We hope that this guide to wine and food pairings makes your holiday a breeze! Visit our tasting room December 20-22, 2019 for 30% off a 4 pack. Keep our selection or build your own with choice of 1 sparkling, 1 white, and 2 red wines!

 

 

 

 

 

 

 

 







How to be a Charcuterie Board Master
Tips by Katelyn Drummond

 

Dried fruit:

  • apricots (my favorite! Adds a great pop of color)
  • prunes
  • figs

Fresh fruit:
Picking fruit that require no prep work is a huge time saver!

  • strawberries
  • grapes
  • blueberries

Crackers:
You want to try to choose different shaped and flavored crackers to add dimension to the board; round, square, rectangle, etc.

  • 1 cracker type that is plain
  • 1 cracker type that is seasoned (pepper or garlic are my go-to)
  • Add a crostini or sliced baguette for more options

Nuts:
Any nuts will work, but my favorites are

  • Blue Diamond salted almonds
  • Blue Diamond rosemary raw almonds

Greens:
Great for adding color to the board!

  • olives
  • mini pickles
  • rosemary sprigs
  • fig leaves

Cheese:
Don’t forget to mix soft cheeses and hard cheeses! Try to pick cheeses that can be displayed different ways as well (e.g. Brie can be left in a wedge, while harder cheeses will need to be cubed or cut)

  • Havarti
  • Stuyt Gouda (available for sale in our tasting room)
  • Brie
  • Blue
  • Gruyere
  • Sharp cheddar
  • Herbed goat
  • Menchego

Jams:
Adds nice color to the board, with a little sweetness to round out your flavor profiles

  • Fig jam
  • Cherry jam
  • Apricot jam
  • Pepper jam

Meats:
Try displaying the meats in different ways! Flat, folded, pinched, cubed, etc.

  • Salame
  • Peppered Salame
  • Prosciutto
  • Coppa

 

 

Robin’s Turkey
Hot tip: cook your turkey in a baking bag to keep it moist. Open it up at the end to brown.

Step 1: Remove giblets
Step 2: Season the inside and outside with some season-all salt and pepper
Step 3: Sprinkle bottom of the baking bag with flour & put turkey, chopped celery, and onions in the bag. Seal bag and poke several holes in it to vent.
Step 4: Bake until internal temperature reaches 180 degrees

 

Wackman Family Prime Rib
Make a paste for the rub

  • 1/4 Cup chopped fresh basil
  • 1/4 cup chopped fresh oregano
  • 1/4 cup chopped fresh parsley
  • 1/4 cup chopped fresh rosemary
  • 3 table spoons extra virgin olive oil
  • 1 tablespoon freshly ground black pepper
  • 1 tablespoon kosher salt

1 Seven-seven bone prime rib roast - or a choice rib roast the most butchers have - cradled which means the bone is cut from the roast but still attached at one end of the roast and tied on the roast.  12- 14 lbs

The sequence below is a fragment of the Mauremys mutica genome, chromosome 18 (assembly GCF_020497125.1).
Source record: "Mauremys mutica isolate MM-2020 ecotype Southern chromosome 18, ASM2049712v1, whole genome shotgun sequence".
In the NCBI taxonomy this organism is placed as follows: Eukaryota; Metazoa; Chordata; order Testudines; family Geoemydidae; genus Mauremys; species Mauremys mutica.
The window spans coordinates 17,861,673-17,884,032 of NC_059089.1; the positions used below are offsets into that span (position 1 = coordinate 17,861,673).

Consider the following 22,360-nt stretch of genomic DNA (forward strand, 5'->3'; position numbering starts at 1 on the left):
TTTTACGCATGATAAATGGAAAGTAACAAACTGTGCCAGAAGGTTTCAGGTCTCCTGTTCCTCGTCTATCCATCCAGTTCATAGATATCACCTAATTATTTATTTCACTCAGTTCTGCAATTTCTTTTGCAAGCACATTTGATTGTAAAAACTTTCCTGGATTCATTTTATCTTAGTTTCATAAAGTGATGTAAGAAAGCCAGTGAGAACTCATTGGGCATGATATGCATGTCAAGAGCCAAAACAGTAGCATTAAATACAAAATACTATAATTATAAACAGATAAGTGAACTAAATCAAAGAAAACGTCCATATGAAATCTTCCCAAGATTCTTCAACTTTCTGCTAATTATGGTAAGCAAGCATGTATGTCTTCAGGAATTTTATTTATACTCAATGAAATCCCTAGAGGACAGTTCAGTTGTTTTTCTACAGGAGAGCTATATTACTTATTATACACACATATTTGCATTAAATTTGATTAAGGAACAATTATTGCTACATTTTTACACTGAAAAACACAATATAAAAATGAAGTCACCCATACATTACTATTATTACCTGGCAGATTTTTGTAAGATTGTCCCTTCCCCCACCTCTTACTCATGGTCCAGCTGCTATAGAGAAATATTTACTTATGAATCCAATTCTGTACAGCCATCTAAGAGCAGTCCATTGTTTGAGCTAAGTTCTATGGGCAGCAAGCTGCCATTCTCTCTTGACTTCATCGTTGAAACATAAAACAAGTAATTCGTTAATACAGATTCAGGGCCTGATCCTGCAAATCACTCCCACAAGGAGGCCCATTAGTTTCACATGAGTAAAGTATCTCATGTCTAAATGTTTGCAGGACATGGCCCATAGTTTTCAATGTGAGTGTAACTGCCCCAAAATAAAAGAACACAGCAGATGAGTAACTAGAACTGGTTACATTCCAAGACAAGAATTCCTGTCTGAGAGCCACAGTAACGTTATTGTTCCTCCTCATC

1/4 cup of chopped garlic 
Take prime rib out of the refrigerator
Make the paste
Press the garlic into the roast
Spread the paste over the roast on top, sides and between the bone and the bottom of the roast wrap in cheese cloth

Let stand for 30-40 minutes

Cook in convection oven

  1. Set convection oven to 200 degrees
  2. Cook for about 4 to 4 1/2 hours
  3. Remove from oven when internal temperature is 120 to 125 degrees F
  4. Let sit for 30-40 minutes covered with aluminum foil
  5. Right before serving head convection oven to 450 degrees -
  6. Put roast back into oven for 8 minutes to sear the outside.
  7. Serve immediately 

 

On Grill

  1. Heat and keep grill temperature at 275 degrees
  2. Place on grill
  3. Cook to internal temperature of 130 degrees About 4 hours cook time
  4. Remove from gill and cover with aluminum foil
  5. Let sit for 30 minutes then serve.

 

 

Amanda’s Chocolate Chocolate Chip Oatmeal Cookies

Mix in large bowl:

1/2 c. sugar
1 c. packed brown sugar
2 t. vanilla
2 eggs

Mix in small bowl:

2 c. flour
1 t. baking soda
1 t. salt
2 1/2 t. cinnamon
1/4 cup cocoa

Combine flour mixture with first bowl of ingredients. Add 2 cups of oatmeal and 1 cup of semisweet chocolate chips. Bake at 350 degrees for 9-11 minutes.

 

Time Posted: Dec 19, 2019 at 11:51 AM
Amanda Perry
 
November 27, 2019 | Amanda Perry

Meet the Winemaker

          Ever since the doors to McConnell Estates Winery opened in 2003, we have had one winemaker—Michael K. Wackman. One of the owners of McConnell Estates and Wackman Ranch, he grew up on this land with his two brothers and co-owners, Howard and Alan. 

            With a lifelong interest in farming due to his upbringing, Mike headed to Cal Poly San Luis Obispo to obtain a degree in Agricultural Management. After college, Mike returned to the family farm to help his brother Howard to operate the business. Mike became very involved in the local, state and national Farm Bureau’s which peaked his interest in being involved in politics. In 1993 Mike was hired as a Senior Policy Advisor for a congressman in Sacramento/San Joaquin county where he spent 13 years working on agriculture and natural resource issues while maintaining his management in the family farm. About 25 years ago one of his friends convinced him to make a homemade wine. This experience opened the door to a curiosity about winemaking that has sustained to this day.  

            In 1993, his family converted their farm from a sheep farm to wine grapes. This presented Mike with the opportunity to learn more about winemaking. He enrolled in classes through the UC Extension to learn about the wine making process, then hired a mentor winemaker to come out and work with him for his first few years as McConnell Estates’ head winemaker. From there on out, winemaking has been Mike’s passion and a huge part of his life.